Historical Marker #1123 in McLean County details the early history and naming of the county and the county’s seat of Calhoun.
In 1854, Kentucky established McLean County by combining parts of Daviess, Muhlenberg, and Ohio counties. This county became the state’s 103rd county and sits in Kentucky’s Western Coal Region. The Green River cuts through the center of the county and the river’s tributaries weave throughout the area. McLean’s terrain is characterized by low hills and broad flat valleys.
The county received its name in honor of Judge Alney McLean, a former prominent resident of the area. Born in 1779, McLean travelled from North Carolina to Kentucky when he was twenty years old and took up residence in Muhlenberg County. McLean served as a captain in the War of 1812 and then as a representative in Kentucky‘s General Assembly. In 1821, he became a circuit judge and held that position until his death in 1841.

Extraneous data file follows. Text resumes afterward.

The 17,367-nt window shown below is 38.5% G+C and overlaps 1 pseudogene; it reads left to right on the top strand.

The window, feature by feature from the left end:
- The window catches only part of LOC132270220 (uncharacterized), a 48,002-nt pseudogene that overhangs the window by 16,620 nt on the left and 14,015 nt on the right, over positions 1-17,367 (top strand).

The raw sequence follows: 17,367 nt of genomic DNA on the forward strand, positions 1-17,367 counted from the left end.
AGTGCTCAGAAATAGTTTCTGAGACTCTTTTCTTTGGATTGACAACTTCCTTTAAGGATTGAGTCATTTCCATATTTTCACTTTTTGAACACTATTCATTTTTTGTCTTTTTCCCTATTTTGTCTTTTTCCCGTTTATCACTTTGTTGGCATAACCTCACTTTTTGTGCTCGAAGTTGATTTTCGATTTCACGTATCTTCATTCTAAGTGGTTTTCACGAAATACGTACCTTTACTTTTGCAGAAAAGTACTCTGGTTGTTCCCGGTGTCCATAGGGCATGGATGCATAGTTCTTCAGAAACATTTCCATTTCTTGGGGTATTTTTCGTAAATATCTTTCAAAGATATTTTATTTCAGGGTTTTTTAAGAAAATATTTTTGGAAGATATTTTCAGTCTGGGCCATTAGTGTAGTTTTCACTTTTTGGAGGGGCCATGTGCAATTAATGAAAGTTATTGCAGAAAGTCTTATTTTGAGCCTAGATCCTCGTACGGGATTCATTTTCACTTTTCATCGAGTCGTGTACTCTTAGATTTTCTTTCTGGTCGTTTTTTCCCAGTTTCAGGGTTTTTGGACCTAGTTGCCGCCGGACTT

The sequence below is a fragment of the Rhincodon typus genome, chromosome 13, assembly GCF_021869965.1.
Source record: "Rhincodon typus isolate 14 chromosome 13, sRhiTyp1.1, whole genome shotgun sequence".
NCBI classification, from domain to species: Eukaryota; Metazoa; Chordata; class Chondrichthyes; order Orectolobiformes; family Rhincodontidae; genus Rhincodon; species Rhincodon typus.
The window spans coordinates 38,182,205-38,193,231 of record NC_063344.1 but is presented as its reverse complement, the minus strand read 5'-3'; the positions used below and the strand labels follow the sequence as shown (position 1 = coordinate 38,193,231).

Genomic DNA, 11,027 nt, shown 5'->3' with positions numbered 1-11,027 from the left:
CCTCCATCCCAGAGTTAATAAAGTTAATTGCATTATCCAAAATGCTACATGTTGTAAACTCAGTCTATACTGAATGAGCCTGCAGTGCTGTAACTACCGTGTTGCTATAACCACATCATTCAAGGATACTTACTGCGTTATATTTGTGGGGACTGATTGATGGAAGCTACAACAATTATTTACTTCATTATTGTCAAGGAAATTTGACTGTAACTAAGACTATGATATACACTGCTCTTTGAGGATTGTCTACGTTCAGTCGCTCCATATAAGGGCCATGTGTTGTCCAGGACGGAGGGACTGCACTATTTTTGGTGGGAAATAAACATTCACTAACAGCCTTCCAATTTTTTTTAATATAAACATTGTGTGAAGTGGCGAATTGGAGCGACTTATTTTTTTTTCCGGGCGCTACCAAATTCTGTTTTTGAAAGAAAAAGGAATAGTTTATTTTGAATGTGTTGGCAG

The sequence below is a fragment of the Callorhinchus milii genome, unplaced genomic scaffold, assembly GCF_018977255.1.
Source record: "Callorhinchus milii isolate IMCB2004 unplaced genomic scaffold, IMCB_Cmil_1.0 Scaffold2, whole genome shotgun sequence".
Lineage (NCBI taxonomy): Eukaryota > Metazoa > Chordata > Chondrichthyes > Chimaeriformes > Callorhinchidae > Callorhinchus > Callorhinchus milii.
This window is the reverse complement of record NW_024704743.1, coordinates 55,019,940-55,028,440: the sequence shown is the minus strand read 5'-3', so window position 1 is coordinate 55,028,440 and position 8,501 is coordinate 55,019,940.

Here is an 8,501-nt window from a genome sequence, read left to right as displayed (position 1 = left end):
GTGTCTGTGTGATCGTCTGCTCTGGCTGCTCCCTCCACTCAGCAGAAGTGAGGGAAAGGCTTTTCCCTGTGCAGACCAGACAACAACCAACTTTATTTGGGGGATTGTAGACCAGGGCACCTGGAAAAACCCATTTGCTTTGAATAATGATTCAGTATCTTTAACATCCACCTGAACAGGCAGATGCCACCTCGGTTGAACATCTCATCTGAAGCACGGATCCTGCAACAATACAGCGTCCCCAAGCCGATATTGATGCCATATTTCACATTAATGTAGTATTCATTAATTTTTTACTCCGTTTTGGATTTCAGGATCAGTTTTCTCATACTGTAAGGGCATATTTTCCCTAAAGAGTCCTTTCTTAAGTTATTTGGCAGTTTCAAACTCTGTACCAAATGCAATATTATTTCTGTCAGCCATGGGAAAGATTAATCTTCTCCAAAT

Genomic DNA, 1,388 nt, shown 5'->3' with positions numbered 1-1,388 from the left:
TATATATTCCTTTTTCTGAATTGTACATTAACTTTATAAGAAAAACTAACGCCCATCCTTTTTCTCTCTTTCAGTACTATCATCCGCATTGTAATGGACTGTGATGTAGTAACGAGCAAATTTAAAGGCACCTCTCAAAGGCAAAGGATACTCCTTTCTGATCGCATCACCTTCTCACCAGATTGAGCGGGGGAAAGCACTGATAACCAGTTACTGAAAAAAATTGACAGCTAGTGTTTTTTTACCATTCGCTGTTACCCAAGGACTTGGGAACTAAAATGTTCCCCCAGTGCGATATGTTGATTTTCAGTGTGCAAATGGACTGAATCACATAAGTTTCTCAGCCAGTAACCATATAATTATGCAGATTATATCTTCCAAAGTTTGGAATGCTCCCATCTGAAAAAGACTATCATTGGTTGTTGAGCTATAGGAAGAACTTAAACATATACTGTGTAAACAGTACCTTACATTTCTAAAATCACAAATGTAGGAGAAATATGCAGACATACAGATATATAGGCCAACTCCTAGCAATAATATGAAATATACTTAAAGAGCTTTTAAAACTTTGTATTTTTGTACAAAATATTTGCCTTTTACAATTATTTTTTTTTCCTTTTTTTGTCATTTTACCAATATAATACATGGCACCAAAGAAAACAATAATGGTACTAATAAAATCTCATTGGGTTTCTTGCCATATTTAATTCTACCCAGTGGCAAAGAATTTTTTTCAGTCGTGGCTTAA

The first white settlers to present-day McLean County arrived around 1784. These men, Solomon and Henry Rhoads, established the town of Rhoadsville. In 1785, needing protection from Native Americans, Jacob Myers issued orders for Henry Rhoads to establish a fort and partition land for settlers along the banks of the Green River. Though these orders, Rhoadsville became Fort Vienna, the present site of Calhoun. In 1849, the county seat of McLean County received its present name of Calhoun. The city was named for John Calhoun. He was the first circuit court judge of Fort Vienna and served from 1835 to 1839 in the U.S. Congress. At various times, maps listed the town as “Calhoon,” a local spelling of the name. In 1852, the city of Calhoun was incorporated and officially became the county seat when McLean County was created two years later.